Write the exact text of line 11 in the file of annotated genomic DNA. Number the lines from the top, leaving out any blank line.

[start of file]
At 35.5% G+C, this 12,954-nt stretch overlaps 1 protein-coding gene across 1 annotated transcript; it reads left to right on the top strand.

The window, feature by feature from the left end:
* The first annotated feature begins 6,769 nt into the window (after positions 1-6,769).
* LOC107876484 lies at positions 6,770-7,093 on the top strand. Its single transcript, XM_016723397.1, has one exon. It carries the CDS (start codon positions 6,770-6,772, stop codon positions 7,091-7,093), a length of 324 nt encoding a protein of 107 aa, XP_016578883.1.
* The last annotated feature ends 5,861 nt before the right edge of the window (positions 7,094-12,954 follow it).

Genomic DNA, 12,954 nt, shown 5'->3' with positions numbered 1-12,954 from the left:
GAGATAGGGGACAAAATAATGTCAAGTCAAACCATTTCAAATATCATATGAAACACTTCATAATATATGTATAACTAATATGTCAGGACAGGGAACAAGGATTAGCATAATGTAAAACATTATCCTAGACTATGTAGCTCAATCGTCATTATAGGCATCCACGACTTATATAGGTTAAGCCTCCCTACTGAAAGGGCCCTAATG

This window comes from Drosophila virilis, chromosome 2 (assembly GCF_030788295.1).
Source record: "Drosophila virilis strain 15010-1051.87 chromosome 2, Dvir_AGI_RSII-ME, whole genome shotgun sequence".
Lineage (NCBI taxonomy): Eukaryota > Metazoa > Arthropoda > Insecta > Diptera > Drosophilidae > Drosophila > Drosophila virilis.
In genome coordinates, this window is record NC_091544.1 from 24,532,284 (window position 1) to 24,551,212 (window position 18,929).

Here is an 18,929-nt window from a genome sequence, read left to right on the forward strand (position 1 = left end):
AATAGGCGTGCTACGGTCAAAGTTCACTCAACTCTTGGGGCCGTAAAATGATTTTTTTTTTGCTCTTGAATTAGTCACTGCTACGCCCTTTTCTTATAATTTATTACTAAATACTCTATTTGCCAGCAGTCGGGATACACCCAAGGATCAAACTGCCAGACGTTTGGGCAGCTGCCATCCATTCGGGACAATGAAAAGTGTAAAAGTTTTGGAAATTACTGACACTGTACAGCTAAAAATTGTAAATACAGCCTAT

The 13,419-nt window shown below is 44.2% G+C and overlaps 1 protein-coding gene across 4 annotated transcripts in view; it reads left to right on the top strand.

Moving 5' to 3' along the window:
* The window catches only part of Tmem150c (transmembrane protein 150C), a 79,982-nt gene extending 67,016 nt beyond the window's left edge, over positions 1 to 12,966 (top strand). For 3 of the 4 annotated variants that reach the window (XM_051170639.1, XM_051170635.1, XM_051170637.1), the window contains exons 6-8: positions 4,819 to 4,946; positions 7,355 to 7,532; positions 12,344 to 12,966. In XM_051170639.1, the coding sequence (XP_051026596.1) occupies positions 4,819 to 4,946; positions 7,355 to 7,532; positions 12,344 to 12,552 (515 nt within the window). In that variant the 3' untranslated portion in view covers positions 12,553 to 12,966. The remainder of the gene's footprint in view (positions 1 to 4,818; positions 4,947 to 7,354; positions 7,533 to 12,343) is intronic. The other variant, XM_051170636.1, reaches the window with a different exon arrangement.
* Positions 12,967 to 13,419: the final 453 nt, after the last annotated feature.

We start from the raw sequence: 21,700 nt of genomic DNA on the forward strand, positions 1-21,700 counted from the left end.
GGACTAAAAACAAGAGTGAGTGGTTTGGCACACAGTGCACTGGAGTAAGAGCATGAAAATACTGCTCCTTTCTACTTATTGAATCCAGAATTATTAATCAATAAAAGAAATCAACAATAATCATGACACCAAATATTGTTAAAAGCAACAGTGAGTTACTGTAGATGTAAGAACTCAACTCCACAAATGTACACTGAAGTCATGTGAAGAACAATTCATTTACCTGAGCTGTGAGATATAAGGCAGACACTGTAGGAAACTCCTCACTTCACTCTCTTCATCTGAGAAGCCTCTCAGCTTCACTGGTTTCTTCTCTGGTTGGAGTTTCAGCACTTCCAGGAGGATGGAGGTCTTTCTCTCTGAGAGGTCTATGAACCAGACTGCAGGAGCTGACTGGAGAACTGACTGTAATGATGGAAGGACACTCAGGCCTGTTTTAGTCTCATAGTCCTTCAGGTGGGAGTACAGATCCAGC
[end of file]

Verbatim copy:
In genome coordinates, this window is record NC_091544.1 from 24,532,284 (window position 1) to 24,551,212 (window position 18,929).